I apologize. You are correct that the magazine is for "anyone who desires to produce a quality product." I was merely responding to your earlier comment, which was "it's supposed to be a forum for designers, some of whom have little or no mechanical or electronic knowledge..." My point is that, despite the name, our readers generally do have mechanical or electronic knowledge. That said, it doesn't preclude designers from having opinions that are equally valid.
OK, I've been brooding over your comments for a little while, I've taken the time to reveiw them - and I'm bloody annoyed by them. The interpretation of the word 'Design' has not, and will not (in my humble opinion) ever change. it means precisely what it means.
I am a designer, and I am proud of that fact. By which i certainly do not mean that I am lacking in materials, thermodynamic, or fluid dynamic skills, and the interpolation of such factors into any of my designs. I'm fully aware that a rigourous theoretical environment is conducive to a functional product, but I take issue with the fact that it tends to be exclusive within the context of our conversation....
Surely it is within the remit of this title to incorporate, and indeed, actively encourage, designers?
So why do I feel mildly unwelcome - without a degree? I'm fully conversant in all the feilds previously mentioned by yourself, although self taught in all of them. And the one area that I excel in is that of mechanical design, specifically in miniaturisation.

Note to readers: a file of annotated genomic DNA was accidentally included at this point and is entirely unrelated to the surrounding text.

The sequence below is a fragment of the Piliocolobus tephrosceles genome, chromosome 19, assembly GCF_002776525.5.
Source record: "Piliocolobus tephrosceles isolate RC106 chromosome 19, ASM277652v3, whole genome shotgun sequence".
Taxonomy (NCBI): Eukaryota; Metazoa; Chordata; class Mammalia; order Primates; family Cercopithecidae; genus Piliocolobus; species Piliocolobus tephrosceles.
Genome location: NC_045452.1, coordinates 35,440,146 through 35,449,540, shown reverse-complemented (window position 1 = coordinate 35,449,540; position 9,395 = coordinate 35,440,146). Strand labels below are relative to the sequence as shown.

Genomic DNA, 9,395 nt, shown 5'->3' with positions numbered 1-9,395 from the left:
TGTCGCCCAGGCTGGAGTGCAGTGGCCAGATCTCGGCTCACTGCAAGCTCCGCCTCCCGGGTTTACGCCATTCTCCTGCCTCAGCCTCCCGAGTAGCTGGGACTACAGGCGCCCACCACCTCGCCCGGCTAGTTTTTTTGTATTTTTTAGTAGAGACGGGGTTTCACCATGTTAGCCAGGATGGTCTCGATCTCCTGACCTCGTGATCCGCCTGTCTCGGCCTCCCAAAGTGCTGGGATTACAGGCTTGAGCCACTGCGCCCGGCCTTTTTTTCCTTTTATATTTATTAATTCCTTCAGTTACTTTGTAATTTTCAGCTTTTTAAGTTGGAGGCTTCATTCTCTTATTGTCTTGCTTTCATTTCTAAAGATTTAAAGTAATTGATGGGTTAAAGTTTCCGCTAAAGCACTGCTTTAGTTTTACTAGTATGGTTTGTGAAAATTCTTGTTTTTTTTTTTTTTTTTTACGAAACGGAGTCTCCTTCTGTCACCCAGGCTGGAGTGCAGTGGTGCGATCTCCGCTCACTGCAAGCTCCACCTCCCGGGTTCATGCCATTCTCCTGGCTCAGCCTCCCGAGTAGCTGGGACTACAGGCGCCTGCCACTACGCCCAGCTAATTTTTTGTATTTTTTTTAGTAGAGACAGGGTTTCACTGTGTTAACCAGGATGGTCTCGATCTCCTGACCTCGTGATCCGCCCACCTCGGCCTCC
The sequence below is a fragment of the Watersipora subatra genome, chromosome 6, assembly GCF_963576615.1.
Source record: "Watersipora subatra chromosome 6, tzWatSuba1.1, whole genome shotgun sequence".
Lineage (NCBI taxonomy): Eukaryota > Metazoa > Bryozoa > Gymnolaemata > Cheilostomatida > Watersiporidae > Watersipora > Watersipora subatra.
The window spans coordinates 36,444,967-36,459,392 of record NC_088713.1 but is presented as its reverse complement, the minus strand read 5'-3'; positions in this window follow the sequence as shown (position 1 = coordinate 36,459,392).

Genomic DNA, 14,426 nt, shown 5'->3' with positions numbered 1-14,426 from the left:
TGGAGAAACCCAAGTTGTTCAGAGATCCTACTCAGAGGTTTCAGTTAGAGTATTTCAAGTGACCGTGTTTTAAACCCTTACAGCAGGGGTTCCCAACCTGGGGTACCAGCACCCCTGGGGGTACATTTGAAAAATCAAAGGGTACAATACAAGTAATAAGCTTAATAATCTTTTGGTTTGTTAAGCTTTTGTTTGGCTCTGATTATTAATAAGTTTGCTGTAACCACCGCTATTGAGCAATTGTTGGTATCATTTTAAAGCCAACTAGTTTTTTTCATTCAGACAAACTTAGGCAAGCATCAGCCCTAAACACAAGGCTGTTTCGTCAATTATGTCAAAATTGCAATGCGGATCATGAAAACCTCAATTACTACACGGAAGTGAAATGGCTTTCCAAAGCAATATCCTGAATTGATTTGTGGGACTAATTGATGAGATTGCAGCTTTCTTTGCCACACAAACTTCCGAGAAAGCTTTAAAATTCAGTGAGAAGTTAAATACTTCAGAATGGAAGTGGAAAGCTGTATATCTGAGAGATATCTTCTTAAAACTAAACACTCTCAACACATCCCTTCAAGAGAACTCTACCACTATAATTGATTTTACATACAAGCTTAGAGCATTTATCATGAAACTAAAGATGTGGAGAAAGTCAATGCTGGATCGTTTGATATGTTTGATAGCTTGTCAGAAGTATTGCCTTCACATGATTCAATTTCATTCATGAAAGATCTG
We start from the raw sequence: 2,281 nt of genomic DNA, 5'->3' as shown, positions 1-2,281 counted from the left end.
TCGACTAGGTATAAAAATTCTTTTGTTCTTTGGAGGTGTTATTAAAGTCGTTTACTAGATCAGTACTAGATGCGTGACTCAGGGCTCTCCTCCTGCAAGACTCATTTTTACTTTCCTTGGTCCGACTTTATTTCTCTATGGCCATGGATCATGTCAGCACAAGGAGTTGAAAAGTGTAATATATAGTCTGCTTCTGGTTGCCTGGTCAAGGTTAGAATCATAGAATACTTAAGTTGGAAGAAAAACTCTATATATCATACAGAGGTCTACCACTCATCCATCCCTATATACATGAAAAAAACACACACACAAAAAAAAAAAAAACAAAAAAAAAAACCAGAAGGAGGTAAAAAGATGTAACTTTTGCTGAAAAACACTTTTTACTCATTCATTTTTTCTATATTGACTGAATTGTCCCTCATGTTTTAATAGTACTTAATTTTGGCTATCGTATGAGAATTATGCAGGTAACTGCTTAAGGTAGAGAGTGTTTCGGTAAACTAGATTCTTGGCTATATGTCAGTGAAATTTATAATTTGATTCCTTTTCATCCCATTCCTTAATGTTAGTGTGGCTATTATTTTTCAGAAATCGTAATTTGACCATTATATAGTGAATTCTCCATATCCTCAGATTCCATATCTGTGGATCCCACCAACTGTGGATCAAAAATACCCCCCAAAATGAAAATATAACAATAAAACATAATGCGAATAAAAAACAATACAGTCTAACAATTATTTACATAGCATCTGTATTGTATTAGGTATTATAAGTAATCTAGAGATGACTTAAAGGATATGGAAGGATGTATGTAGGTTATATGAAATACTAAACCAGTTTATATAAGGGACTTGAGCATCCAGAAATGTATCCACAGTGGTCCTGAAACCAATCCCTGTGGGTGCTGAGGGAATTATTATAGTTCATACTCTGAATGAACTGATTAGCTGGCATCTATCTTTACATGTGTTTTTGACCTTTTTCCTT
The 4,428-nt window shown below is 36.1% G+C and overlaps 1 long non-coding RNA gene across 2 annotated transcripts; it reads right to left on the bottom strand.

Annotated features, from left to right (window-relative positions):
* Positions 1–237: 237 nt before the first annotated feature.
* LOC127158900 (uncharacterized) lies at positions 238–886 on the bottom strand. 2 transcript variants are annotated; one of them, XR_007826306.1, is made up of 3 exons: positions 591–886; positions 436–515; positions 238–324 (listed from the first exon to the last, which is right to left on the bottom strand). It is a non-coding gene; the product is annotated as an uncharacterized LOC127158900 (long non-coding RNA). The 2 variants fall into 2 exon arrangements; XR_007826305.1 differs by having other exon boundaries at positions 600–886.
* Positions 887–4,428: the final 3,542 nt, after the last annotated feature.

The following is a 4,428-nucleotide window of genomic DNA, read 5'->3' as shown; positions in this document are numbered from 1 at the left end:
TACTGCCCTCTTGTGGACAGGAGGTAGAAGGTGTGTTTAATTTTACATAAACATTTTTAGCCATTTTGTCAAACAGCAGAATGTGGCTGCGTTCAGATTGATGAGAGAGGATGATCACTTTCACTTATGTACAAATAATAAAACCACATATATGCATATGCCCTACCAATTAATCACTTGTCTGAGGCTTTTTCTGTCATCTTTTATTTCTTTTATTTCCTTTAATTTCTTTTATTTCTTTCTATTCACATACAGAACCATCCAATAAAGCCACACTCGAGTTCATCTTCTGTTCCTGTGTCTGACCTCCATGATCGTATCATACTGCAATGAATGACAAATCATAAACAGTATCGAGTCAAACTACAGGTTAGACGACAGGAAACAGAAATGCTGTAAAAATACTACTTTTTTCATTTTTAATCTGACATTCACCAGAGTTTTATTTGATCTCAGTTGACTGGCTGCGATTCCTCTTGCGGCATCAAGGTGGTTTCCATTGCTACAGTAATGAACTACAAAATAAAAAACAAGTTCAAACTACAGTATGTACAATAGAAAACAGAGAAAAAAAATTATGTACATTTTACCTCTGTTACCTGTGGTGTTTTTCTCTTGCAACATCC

Once again, I'll state my claim that this is a results driven environment - anything else is simply drivel..... you get paid for it, so prove it.....
Jack, I agree with you completely. This is the problem. Companies now have a specific person with specific skills or knowledge in mind before they even interview their candidates. Unfortunately, if you don't fit in this extremely small box of skills and experience, your application is pretty much glance over or even thrown in the trash. Like you stated Jack, a "skilled" engineer could have learned the X brand in a few weeks.
What happen to training? I have an MBA also, so I understand the need to hire someone who can start working on day one. But delaying hiring because you can't find the perfect fit is costly too. The time they took finding the perfect individual, they could have hired Jack. And he could have learned X in the same timeframe it possibly took them to find the "perfect fit".
The funniest part of this situation is that in the next year or so, they will probably be using another brand of CAD. Now that's funny!!!
Here's a quick anecdote regarding Manpower's Joerres comment, "Employers have a much more sophisticated definition of skill requirements."
I was recently approached by a recruiter for engineering leader type opportunity. One of the questions he had was "what is your experience with brand 'X' CAD". When I stated that my company had not used 'X' that was the end of conversation. Nothing about technical skills, management philosophy or the fact that skilled engineer could learn brand 'X' in a matter of weeks. If he couldn't check off every box on this list, he didn't want to have anything to do with you.
I did read the story about Siemens search for qualified talent. So I went on their website and looked at their job listinigs. Here is what I found. A total of 1879 jobs were listed nationwide. Out of the 1879 jobs, 474 were for engineering. Out of the 474 there were 10 engineering positions total in all of Northern and Central California.
Out of those 10, 8 were for electrical/building automation, and 2 were for rail device and related software.
When I see headlines like 'Siemens needs 3000 Engineers' and 'Is hiring recruiters to fill the need' I get the impression that any qualified engineer can run out and get a job.
Although plastics make up only about 11% of all US municipal solid waste, many are actually more energy-dense than coal. Converting these non-recycled plastics into energy with existing technologies could reduce US coal consumption, as well as boost domestic energy reserves, says a new study.